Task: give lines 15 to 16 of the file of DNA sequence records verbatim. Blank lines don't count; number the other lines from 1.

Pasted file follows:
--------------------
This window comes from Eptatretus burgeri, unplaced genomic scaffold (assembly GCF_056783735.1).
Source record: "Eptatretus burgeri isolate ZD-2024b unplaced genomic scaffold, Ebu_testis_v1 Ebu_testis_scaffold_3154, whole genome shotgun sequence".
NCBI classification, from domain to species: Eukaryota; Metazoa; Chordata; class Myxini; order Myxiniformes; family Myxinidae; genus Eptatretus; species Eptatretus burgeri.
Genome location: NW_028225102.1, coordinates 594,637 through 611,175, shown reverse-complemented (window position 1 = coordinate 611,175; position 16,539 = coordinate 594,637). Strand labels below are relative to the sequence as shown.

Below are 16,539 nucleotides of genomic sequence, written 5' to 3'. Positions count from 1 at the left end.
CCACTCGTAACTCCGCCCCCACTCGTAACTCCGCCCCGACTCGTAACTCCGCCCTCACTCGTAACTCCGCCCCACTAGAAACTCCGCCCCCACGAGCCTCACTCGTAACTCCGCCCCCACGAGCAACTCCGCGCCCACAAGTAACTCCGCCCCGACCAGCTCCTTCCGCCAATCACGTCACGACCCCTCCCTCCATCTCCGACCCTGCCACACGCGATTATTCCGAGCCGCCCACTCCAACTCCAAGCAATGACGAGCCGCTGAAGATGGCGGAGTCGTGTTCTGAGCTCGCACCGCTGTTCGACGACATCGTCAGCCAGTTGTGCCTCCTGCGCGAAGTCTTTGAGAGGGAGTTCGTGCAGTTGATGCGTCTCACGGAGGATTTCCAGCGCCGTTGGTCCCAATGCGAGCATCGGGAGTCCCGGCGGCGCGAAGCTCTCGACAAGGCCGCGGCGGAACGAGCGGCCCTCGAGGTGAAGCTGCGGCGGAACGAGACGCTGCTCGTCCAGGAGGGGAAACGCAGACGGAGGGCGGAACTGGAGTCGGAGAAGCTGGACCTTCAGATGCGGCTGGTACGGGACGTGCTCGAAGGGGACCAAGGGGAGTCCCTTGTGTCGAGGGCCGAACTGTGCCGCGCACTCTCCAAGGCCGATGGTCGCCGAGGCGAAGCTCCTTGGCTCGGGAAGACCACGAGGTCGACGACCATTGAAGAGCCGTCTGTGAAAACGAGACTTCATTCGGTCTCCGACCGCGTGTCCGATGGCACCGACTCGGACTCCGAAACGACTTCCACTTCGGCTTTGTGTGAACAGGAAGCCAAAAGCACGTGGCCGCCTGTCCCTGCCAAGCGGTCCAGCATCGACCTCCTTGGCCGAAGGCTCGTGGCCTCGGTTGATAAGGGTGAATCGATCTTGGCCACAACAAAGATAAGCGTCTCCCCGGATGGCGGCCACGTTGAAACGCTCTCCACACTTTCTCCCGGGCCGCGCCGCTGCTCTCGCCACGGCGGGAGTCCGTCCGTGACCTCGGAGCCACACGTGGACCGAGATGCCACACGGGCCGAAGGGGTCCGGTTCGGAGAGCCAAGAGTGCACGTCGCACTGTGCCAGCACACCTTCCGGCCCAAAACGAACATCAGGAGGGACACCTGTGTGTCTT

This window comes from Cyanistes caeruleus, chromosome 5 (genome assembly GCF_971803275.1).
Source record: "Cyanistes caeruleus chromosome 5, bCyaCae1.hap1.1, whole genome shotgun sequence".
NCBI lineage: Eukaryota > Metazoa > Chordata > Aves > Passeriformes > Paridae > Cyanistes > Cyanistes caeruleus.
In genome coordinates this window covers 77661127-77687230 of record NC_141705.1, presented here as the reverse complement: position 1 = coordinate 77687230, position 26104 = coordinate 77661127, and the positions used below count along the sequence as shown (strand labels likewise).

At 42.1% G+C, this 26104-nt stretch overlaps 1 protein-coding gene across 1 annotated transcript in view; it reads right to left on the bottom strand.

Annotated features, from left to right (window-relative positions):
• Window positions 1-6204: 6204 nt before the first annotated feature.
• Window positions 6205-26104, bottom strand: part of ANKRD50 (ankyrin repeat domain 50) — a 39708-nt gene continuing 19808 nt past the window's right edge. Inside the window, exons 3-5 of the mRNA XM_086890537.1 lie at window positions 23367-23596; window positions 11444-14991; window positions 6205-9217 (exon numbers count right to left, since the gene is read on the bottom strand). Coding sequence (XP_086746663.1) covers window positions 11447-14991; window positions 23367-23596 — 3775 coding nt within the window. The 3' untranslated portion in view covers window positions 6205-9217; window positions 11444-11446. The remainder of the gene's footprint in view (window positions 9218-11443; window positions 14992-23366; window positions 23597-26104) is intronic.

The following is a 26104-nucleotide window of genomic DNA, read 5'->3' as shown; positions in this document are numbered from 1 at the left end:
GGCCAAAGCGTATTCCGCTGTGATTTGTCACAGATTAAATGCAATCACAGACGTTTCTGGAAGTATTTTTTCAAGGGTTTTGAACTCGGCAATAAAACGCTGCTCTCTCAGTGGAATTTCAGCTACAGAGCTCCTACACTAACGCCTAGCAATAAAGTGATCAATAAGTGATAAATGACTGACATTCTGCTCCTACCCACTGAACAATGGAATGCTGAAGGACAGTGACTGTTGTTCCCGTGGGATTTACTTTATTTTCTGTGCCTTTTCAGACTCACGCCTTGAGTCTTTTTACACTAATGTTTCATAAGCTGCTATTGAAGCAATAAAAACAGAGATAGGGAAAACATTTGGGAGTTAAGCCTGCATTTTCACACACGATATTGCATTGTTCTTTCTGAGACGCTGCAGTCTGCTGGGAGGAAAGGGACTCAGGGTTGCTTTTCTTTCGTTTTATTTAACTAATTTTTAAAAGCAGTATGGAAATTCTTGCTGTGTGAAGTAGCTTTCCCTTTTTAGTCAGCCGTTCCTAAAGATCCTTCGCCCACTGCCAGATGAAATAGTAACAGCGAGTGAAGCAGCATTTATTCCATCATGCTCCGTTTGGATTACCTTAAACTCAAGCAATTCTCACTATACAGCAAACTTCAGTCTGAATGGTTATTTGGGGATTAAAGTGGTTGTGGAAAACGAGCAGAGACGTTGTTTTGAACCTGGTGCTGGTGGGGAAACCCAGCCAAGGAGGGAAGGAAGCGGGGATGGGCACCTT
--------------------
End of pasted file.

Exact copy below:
The following is a 26104-nucleotide window of genomic DNA, read 5'->3' as shown; positions in this document are numbered from 1 at the left end:
GGCCAAAGCGTATTCCGCTGTGATTTGTCACAGATTAAATGCAATCACAGACGTTTCTGGAAGTATTTTTTCAAGGGTTTTGAACTCGGCAATAAAACGCTGCTCTCTCAGTGGAATTTCAGCTACAGAGCTCCTACACTAACGCCTAGCAATAAAGTGATCAATAAGTGATAAATGACTGACATTCTGCTCCTACCCACTGAACAATGGAATGCTGAAGGACAGTGACTGTTGTTCCCGTGGGATTTACTTTATTTTCTGTGCCTTTTCAGACTCACGCCTTGAGTCTTTTTACACTAATGTTTCATAAGCTGCTATTGAAGCAATAAAAACAGAGATAGGGAAAACATTTGGGAGTTAAGCCTGCATTTTCACACACGATATTGCATTGTTCTTTCTGAGACGCTGCAGTCTGCTGGGAGGAAAGGGACTCAGGGTTGCTTTTCTTTCGTTTTATTTAACTAATTTTTAAAAGCAGTATGGAAATTCTTGCTGTGTGAAGTAGCTTTCCCTTTTTAGTCAGCCGTTCCTAAAGATCCTTCGCCCACTGCCAGATGAAATAGTAACAGCGAGTGAAGCAGCATTTATTCCATCATGCTCCGTTTGGATTACCTTAAACTCAAGCAATTCTCACTATACAGCAAACTTCAGTCTGAATGGTTATTTGGGGATTAAAGTGGTTGTGGAAAACGAGCAGAGACGTTGTTTTGAACCTGGTGCTGGTGGGGAAACCCAGCCAAGGAGGGAAGGAAGCGGGGATGGGCACCTT